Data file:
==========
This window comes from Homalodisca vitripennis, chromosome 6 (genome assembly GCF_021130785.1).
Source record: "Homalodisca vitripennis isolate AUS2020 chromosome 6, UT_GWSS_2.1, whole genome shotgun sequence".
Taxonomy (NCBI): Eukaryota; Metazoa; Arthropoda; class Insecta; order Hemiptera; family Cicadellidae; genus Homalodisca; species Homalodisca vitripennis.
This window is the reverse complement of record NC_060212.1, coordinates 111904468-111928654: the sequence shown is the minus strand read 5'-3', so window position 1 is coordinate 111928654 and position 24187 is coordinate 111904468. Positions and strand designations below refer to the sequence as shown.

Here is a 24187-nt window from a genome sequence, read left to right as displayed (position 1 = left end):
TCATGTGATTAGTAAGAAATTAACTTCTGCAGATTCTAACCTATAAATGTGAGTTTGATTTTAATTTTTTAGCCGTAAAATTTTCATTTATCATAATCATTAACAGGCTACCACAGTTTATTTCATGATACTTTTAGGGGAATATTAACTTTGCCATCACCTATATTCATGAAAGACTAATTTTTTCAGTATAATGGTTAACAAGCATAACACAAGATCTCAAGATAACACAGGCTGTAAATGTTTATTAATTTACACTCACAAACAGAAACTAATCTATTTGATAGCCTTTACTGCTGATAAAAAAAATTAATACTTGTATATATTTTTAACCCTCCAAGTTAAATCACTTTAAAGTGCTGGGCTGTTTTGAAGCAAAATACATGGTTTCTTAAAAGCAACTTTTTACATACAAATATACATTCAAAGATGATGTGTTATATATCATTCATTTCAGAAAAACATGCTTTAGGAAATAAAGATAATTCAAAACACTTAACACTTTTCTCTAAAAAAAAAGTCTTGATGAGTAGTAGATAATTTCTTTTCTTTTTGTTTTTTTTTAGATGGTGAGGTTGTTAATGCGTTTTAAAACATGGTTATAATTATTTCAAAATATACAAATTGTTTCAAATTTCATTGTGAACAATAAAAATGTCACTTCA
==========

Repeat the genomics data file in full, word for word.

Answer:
This window comes from Homalodisca vitripennis, chromosome 6 (genome assembly GCF_021130785.1).
Source record: "Homalodisca vitripennis isolate AUS2020 chromosome 6, UT_GWSS_2.1, whole genome shotgun sequence".
Taxonomy (NCBI): Eukaryota; Metazoa; Arthropoda; class Insecta; order Hemiptera; family Cicadellidae; genus Homalodisca; species Homalodisca vitripennis.
This window is the reverse complement of record NC_060212.1, coordinates 111904468-111928654: the sequence shown is the minus strand read 5'-3', so window position 1 is coordinate 111928654 and position 24187 is coordinate 111904468. Positions and strand designations below refer to the sequence as shown.

Here is a 24187-nt window from a genome sequence, read left to right as displayed (position 1 = left end):
TCATGTGATTAGTAAGAAATTAACTTCTGCAGATTCTAACCTATAAATGTGAGTTTGATTTTAATTTTTTAGCCGTAAAATTTTCATTTATCATAATCATTAACAGGCTACCACAGTTTATTTCATGATACTTTTAGGGGAATATTAACTTTGCCATCACCTATATTCATGAAAGACTAATTTTTTCAGTATAATGGTTAACAAGCATAACACAAGATCTCAAGATAACACAGGCTGTAAATGTTTATTAATTTACACTCACAAACAGAAACTAATCTATTTGATAGCCTTTACTGCTGATAAAAAAAATTAATACTTGTATATATTTTTAACCCTCCAAGTTAAATCACTTTAAAGTGCTGGGCTGTTTTGAAGCAAAATACATGGTTTCTTAAAAGCAACTTTTTACATACAAATATACATTCAAAGATGATGTGTTATATATCATTCATTTCAGAAAAACATGCTTTAGGAAATAAAGATAATTCAAAACACTTAACACTTTTCTCTAAAAAAAAAGTCTTGATGAGTAGTAGATAATTTCTTTTCTTTTTGTTTTTTTTTAGATGGTGAGGTTGTTAATGCGTTTTAAAACATGGTTATAATTATTTCAAAATATACAAATTGTTTCAAATTTCATTGTGAACAATAAAAATGTCACTTCA